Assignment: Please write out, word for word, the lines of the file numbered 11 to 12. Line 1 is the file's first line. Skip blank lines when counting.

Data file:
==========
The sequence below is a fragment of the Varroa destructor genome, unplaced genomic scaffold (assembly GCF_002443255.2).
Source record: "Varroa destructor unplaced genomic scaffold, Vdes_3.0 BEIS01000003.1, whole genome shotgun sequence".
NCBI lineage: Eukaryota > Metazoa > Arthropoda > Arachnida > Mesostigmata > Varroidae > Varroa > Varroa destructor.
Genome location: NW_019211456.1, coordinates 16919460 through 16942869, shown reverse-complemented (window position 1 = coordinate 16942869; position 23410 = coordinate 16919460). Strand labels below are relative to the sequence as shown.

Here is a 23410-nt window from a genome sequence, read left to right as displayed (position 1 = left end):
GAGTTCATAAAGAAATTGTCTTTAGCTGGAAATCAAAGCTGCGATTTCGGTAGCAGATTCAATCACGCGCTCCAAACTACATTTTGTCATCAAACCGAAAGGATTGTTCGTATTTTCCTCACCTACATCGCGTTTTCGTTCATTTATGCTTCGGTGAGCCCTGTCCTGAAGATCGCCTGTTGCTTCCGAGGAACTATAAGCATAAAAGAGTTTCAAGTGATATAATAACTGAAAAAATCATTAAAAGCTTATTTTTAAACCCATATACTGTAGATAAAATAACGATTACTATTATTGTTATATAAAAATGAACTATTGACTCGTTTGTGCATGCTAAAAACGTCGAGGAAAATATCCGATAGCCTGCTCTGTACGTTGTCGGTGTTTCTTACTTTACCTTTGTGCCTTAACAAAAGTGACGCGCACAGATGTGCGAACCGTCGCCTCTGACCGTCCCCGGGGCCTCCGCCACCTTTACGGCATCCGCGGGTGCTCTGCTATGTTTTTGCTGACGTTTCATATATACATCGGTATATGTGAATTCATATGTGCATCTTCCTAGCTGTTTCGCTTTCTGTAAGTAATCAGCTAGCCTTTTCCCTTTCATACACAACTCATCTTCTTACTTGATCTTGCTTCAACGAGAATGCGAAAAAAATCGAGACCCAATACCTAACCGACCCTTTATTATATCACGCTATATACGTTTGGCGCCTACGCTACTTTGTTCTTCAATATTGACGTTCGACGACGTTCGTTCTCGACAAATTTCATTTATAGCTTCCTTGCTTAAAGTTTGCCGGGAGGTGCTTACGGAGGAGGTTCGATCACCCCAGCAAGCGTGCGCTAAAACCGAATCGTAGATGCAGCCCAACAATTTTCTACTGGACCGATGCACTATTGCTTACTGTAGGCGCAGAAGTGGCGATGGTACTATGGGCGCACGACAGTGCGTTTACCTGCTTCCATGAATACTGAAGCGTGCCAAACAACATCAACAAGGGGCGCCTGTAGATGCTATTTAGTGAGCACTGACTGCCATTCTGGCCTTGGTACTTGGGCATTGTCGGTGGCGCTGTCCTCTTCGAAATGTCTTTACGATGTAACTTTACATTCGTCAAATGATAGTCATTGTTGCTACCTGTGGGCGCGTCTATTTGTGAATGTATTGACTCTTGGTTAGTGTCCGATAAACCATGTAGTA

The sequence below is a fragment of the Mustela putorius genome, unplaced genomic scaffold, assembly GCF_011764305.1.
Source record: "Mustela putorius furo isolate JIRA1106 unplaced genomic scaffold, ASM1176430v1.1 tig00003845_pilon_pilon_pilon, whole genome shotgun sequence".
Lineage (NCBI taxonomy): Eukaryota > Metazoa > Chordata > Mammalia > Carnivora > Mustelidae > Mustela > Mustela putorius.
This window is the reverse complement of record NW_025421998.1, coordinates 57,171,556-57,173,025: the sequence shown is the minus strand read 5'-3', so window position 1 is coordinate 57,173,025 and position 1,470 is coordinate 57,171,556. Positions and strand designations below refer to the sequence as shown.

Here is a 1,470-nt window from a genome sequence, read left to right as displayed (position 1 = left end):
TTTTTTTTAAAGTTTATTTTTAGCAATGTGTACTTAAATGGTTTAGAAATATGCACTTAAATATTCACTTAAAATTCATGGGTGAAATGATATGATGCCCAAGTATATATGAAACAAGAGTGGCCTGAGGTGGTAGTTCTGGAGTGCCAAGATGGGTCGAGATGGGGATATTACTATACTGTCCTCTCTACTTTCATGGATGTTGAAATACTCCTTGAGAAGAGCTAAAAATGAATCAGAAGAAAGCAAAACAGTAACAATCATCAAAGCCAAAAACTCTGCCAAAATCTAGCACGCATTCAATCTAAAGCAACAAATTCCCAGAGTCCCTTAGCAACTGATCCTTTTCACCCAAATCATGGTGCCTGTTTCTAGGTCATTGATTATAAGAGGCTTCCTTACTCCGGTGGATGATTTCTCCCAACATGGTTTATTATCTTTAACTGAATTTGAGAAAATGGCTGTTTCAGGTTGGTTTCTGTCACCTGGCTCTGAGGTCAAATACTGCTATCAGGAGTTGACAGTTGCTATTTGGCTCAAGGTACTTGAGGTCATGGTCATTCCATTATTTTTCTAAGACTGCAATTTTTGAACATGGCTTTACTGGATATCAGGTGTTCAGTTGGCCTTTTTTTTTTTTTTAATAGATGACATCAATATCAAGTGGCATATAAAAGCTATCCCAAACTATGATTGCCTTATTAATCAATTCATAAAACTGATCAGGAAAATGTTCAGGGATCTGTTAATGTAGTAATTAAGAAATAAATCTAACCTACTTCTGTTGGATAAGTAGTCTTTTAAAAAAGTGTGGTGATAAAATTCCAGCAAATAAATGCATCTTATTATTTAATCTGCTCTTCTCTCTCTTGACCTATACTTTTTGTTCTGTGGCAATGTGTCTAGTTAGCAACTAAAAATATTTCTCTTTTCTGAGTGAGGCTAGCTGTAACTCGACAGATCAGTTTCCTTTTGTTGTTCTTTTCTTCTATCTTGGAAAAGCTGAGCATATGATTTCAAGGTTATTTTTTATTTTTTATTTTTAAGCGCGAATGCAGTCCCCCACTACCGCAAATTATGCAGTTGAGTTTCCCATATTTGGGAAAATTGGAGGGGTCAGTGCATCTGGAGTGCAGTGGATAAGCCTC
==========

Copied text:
Here is a 1,470-nt window from a genome sequence, read left to right as displayed (position 1 = left end):
TTTTTTTTAAAGTTTATTTTTAGCAATGTGTACTTAAATGGTTTAGAAATATGCACTTAAATATTCACTTAAAATTCATGGGTGAAATGATATGATGCCCAAGTATATATGAAACAAGAGTGGCCTGAGGTGGTAGTTCTGGAGTGCCAAGATGGGTCGAGATGGGGATATTACTATACTGTCCTCTCTACTTTCATGGATGTTGAAATACTCCTTGAGAAGAGCTAAAAATGAATCAGAAGAAAGCAAAACAGTAACAATCATCAAAGCCAAAAACTCTGCCAAAATCTAGCACGCATTCAATCTAAAGCAACAAATTCCCAGAGTCCCTTAGCAACTGATCCTTTTCACCCAAATCATGGTGCCTGTTTCTAGGTCATTGATTATAAGAGGCTTCCTTACTCCGGTGGATGATTTCTCCCAACATGGTTTATTATCTTTAACTGAATTTGAGAAAATGGCTGTTTCAGGTTGGTTTCTGTCACCTGGCTCTGAGGTCAAATACTGCTATCAGGAGTTGACAGTTGCTATTTGGCTCAAGGTACTTGAGGTCATGGTCATTCCATTATTTTTCTAAGACTGCAATTTTTGAACATGGCTTTACTGGATATCAGGTGTTCAGTTGGCCTTTTTTTTTTTTTTAATAGATGACATCAATATCAAGTGGCATATAAAAGCTATCCCAAACTATGATTGCCTTATTAATCAATTCATAAAACTGATCAGGAAAATGTTCAGGGATCTGTTAATGTAGTAATTAAGAAATAAATCTAACCTACTTCTGTTGGATAAGTAGTCTTTTAAAAAAGTGTGGTGATAAAATTCCAGCAAATAAATGCATCTTATTATTTAATCTGCTCTTCTCTCTCTTGACCTATACTTTTTGTTCTGTGGCAATGTGTCTAGTTAGCAACTAAAAATATTTCTCTTTTCTGAGTGAGGCTAGCTGTAACTCGACAGATCAGTTTCCTTTTGTTGTTCTTTTCTTCTATCTTGGAAAAGCTGAGCATATGATTTCAAGGTTATTTTTTATTTTTTATTTTTAAGCGCGAATGCAGTCCCCCACTACCGCAAATTATGCAGTTGAGTTTCCCATATTTGGGAAAATTGGAGGGGTCAGTGCATCTGGAGTGCAGTGGATAAGCCTC